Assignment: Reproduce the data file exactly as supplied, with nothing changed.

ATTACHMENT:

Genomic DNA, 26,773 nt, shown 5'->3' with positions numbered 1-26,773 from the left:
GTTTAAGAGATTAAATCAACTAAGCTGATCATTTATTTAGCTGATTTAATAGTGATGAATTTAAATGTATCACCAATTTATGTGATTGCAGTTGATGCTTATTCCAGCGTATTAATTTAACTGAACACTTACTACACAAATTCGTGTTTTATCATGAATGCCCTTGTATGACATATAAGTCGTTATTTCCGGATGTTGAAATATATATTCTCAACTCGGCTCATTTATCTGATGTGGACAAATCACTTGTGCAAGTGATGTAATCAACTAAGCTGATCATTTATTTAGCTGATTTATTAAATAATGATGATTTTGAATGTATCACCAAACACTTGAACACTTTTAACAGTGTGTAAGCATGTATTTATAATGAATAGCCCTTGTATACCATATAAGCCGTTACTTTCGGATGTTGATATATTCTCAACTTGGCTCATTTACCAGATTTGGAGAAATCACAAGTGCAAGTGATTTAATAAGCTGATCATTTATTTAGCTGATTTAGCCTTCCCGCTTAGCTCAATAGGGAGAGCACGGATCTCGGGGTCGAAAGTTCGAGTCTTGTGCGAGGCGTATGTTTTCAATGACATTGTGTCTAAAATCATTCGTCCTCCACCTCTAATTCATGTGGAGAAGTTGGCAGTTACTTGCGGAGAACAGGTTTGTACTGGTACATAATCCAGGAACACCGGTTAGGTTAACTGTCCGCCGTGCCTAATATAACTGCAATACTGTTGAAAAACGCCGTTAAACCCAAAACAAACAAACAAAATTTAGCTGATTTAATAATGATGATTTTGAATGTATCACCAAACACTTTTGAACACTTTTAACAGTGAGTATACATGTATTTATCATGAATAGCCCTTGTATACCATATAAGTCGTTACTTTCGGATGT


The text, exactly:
Genomic DNA, 26,773 nt, shown 5'->3' with positions numbered 1-26,773 from the left:
GTTTAAGAGATTAAATCAACTAAGCTGATCATTTATTTAGCTGATTTAATAGTGATGAATTTAAATGTATCACCAATTTATGTGATTGCAGTTGATGCTTATTCCAGCGTATTAATTTAACTGAACACTTACTACACAAATTCGTGTTTTATCATGAATGCCCTTGTATGACATATAAGTCGTTATTTCCGGATGTTGAAATATATATTCTCAACTCGGCTCATTTATCTGATGTGGACAAATCACTTGTGCAAGTGATGTAATCAACTAAGCTGATCATTTATTTAGCTGATTTATTAAATAATGATGATTTTGAATGTATCACCAAACACTTGAACACTTTTAACAGTGTGTAAGCATGTATTTATAATGAATAGCCCTTGTATACCATATAAGCCGTTACTTTCGGATGTTGATATATTCTCAACTTGGCTCATTTACCAGATTTGGAGAAATCACAAGTGCAAGTGATTTAATAAGCTGATCATTTATTTAGCTGATTTAGCCTTCCCGCTTAGCTCAATAGGGAGAGCACGGATCTCGGGGTCGAAAGTTCGAGTCTTGTGCGAGGCGTATGTTTTCAATGACATTGTGTCTAAAATCATTCGTCCTCCACCTCTAATTCATGTGGAGAAGTTGGCAGTTACTTGCGGAGAACAGGTTTGTACTGGTACATAATCCAGGAACACCGGTTAGGTTAACTGTCCGCCGTGCCTAATATAACTGCAATACTGTTGAAAAACGCCGTTAAACCCAAAACAAACAAACAAAATTTAGCTGATTTAATAATGATGATTTTGAATGTATCACCAAACACTTTTGAACACTTTTAACAGTGAGTATACATGTATTTATCATGAATAGCCCTTGTATACCATATAAGTCGTTACTTTCGGATGT